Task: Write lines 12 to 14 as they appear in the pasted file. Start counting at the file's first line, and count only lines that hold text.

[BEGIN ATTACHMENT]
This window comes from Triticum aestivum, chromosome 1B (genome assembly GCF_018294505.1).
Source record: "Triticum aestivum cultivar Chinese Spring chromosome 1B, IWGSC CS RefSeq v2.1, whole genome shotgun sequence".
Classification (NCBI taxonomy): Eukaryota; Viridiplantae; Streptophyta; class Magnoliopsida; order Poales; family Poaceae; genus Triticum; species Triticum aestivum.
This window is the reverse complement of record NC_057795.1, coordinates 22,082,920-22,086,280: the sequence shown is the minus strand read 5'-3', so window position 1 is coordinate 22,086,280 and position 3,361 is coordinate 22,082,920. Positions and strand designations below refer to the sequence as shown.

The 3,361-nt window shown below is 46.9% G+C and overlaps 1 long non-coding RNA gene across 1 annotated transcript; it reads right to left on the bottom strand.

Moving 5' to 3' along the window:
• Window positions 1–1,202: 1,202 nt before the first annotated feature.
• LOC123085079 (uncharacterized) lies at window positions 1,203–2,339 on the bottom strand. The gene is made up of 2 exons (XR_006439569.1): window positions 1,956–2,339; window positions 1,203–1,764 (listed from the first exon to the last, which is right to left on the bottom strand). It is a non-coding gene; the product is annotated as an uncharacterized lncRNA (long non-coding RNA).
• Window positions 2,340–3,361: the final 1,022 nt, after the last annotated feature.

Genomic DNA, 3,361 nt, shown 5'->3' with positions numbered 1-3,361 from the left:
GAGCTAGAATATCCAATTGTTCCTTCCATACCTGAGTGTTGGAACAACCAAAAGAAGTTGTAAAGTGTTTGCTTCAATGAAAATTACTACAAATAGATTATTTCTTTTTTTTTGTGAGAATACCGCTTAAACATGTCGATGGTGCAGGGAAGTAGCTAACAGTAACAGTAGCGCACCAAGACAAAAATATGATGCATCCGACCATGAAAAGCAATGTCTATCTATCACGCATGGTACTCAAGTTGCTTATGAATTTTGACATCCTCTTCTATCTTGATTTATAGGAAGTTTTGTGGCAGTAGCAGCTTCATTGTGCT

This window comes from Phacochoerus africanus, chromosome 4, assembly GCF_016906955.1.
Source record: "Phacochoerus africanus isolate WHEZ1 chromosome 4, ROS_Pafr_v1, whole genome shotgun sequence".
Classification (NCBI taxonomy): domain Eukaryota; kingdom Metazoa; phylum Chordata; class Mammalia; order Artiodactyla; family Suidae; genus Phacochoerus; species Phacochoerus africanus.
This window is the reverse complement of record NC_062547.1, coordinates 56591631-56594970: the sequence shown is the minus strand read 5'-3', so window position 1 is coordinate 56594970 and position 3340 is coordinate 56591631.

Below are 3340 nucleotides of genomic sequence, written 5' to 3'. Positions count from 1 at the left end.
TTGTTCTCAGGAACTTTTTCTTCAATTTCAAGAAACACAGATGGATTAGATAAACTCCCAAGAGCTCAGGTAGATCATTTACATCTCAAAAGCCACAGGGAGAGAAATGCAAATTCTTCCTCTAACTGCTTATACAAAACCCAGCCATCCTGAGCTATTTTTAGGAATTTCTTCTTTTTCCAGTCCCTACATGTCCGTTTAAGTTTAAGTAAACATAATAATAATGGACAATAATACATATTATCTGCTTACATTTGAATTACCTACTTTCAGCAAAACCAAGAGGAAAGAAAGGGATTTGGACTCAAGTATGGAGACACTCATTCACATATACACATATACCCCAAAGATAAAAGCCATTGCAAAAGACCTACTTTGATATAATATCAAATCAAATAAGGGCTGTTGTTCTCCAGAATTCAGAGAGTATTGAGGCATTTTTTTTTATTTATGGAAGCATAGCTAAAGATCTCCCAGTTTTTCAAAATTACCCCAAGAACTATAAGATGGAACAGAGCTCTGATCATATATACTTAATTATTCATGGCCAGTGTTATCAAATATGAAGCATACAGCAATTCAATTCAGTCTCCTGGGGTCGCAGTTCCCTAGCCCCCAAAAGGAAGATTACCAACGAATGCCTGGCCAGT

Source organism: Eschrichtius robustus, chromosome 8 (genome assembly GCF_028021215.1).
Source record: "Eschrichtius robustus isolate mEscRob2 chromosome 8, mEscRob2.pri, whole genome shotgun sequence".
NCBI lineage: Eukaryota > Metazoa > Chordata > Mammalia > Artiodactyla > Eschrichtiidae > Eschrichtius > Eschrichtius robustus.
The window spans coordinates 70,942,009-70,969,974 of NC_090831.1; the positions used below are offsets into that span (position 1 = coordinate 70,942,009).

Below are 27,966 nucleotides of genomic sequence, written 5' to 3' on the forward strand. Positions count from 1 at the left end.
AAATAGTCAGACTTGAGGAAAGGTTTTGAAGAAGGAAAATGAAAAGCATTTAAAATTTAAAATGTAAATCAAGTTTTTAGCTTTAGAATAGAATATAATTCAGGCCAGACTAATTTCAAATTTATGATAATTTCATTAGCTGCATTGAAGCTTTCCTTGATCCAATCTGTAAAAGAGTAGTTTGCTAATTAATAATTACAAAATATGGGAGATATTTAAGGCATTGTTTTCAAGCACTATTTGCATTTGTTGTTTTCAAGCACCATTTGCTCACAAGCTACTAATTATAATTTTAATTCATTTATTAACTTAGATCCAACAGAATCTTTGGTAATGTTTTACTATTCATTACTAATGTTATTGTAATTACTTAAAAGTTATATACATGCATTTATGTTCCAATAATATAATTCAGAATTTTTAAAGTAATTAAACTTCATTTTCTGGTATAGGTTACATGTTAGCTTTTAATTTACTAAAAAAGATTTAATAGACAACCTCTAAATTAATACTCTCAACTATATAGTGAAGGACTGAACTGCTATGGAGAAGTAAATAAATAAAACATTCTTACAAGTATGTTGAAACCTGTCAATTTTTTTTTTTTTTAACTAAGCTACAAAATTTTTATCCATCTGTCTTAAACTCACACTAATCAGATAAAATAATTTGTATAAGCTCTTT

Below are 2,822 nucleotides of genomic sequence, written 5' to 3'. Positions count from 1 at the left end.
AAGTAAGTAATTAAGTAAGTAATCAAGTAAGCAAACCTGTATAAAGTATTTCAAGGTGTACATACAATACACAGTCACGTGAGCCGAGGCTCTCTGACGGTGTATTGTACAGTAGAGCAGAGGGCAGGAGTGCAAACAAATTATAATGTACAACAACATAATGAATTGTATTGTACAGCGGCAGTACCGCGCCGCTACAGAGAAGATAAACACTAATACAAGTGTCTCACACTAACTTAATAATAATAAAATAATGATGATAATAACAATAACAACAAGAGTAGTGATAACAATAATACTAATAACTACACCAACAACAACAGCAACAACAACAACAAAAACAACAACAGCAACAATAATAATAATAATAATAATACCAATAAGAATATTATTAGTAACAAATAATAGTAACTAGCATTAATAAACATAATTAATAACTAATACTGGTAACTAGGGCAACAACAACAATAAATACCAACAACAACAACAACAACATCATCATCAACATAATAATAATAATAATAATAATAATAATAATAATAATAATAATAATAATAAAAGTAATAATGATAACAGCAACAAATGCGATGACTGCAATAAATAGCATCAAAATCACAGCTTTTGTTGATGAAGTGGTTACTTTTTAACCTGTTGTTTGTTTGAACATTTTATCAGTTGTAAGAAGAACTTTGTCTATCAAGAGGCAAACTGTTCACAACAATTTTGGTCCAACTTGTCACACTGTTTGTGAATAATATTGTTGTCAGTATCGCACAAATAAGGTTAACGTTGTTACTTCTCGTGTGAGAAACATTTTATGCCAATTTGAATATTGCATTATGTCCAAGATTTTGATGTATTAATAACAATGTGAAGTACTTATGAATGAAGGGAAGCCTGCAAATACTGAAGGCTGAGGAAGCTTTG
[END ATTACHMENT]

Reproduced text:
This window comes from Phacochoerus africanus, chromosome 4, assembly GCF_016906955.1.
Source record: "Phacochoerus africanus isolate WHEZ1 chromosome 4, ROS_Pafr_v1, whole genome shotgun sequence".
Classification (NCBI taxonomy): domain Eukaryota; kingdom Metazoa; phylum Chordata; class Mammalia; order Artiodactyla; family Suidae; genus Phacochoerus; species Phacochoerus africanus.